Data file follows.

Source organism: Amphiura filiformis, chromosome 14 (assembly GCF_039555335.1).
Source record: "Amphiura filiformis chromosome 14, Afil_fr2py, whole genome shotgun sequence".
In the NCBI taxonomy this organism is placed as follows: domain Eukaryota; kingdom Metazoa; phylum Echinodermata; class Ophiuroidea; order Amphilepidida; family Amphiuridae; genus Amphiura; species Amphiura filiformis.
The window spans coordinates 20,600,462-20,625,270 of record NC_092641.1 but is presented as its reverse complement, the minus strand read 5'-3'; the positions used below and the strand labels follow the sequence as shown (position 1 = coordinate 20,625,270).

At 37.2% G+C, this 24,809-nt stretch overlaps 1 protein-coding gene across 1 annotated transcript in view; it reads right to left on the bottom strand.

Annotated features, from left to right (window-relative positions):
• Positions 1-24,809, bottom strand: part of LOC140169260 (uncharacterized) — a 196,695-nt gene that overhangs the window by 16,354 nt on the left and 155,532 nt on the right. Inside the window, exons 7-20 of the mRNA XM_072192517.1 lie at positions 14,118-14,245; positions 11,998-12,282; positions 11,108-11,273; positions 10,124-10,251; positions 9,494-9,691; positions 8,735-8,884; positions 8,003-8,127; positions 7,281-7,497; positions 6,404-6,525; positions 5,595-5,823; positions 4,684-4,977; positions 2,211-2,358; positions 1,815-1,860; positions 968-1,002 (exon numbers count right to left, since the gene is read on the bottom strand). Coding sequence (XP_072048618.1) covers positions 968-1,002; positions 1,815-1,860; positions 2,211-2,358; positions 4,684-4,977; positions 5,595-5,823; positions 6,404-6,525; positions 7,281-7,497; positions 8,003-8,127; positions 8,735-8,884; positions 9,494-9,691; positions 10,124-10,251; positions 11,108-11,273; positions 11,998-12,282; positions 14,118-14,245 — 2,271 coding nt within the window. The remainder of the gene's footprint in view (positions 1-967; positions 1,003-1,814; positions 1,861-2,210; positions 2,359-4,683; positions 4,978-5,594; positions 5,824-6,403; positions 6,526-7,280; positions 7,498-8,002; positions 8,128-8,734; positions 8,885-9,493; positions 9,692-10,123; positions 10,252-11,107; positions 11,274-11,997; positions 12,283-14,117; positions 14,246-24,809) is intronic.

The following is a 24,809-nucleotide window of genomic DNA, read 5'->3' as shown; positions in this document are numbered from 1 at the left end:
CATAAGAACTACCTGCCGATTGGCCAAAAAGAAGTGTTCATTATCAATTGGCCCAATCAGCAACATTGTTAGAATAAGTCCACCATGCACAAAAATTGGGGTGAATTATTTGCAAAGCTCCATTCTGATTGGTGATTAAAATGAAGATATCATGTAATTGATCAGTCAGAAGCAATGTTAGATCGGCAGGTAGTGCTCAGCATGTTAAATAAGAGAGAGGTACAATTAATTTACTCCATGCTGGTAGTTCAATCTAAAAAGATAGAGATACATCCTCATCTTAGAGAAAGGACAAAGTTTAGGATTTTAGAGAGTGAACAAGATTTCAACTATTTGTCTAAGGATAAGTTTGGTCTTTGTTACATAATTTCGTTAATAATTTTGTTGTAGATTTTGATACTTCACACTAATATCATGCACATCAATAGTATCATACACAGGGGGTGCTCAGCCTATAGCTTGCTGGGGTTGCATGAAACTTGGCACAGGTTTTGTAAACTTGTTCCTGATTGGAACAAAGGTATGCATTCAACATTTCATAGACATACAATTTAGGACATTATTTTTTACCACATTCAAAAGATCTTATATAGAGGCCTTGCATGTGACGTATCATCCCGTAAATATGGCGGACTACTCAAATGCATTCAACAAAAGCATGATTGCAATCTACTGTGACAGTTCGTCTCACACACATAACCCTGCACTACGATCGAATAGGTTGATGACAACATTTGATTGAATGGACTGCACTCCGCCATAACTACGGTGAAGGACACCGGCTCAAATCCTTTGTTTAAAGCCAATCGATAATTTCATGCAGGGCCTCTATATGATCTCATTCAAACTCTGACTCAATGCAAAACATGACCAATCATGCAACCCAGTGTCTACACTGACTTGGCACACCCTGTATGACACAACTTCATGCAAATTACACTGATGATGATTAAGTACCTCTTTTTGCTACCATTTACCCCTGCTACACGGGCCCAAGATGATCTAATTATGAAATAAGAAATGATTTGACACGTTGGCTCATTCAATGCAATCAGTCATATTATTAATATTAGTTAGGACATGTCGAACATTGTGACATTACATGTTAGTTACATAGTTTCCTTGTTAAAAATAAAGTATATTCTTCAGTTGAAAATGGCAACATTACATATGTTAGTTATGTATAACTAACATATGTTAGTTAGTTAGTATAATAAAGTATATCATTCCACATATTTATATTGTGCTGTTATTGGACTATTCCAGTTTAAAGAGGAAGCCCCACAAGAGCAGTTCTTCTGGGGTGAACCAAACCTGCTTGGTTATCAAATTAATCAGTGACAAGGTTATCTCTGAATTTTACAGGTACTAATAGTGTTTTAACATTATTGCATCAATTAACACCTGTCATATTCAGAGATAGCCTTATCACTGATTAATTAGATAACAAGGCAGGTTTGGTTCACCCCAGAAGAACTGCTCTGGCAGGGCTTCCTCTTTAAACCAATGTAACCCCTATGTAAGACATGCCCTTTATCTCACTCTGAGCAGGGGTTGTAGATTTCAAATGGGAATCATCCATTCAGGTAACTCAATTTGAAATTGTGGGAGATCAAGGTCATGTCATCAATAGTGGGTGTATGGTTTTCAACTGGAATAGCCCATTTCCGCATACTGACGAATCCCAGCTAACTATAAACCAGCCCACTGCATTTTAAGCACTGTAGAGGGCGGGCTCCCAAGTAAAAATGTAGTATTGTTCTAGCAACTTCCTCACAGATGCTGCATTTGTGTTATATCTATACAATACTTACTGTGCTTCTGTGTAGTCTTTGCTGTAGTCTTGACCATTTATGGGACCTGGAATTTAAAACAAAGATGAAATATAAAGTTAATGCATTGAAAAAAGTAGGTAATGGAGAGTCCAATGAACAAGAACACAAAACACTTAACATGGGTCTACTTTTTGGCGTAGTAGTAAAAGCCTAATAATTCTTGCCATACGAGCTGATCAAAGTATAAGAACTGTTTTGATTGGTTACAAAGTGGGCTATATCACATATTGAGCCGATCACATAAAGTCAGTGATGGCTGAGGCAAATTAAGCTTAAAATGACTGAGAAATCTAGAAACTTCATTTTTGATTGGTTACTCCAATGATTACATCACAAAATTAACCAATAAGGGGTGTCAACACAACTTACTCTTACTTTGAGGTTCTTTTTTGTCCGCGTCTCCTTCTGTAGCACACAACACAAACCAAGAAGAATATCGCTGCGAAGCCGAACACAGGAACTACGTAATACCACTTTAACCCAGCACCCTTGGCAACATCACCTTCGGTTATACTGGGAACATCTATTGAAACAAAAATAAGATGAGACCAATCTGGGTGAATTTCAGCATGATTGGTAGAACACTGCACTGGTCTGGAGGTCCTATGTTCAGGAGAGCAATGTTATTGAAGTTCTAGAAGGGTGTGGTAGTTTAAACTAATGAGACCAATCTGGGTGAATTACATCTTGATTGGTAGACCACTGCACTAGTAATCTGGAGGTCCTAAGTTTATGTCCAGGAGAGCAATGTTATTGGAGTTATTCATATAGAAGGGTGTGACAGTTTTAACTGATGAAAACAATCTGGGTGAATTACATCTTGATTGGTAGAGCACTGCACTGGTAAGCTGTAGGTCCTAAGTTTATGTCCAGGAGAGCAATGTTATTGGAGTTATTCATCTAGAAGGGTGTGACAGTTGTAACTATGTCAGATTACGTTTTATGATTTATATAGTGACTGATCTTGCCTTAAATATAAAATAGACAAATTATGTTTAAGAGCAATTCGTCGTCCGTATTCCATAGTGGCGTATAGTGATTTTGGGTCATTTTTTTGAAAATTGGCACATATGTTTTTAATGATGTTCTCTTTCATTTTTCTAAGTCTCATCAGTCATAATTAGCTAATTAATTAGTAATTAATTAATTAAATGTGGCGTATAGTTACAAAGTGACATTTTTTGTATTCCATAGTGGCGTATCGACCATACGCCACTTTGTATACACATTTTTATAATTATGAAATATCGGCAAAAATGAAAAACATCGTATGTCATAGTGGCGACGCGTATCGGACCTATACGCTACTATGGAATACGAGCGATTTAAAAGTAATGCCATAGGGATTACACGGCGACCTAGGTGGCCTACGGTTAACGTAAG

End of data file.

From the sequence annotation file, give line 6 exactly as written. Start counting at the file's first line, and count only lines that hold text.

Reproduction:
Annotated features, from left to right (window-relative positions):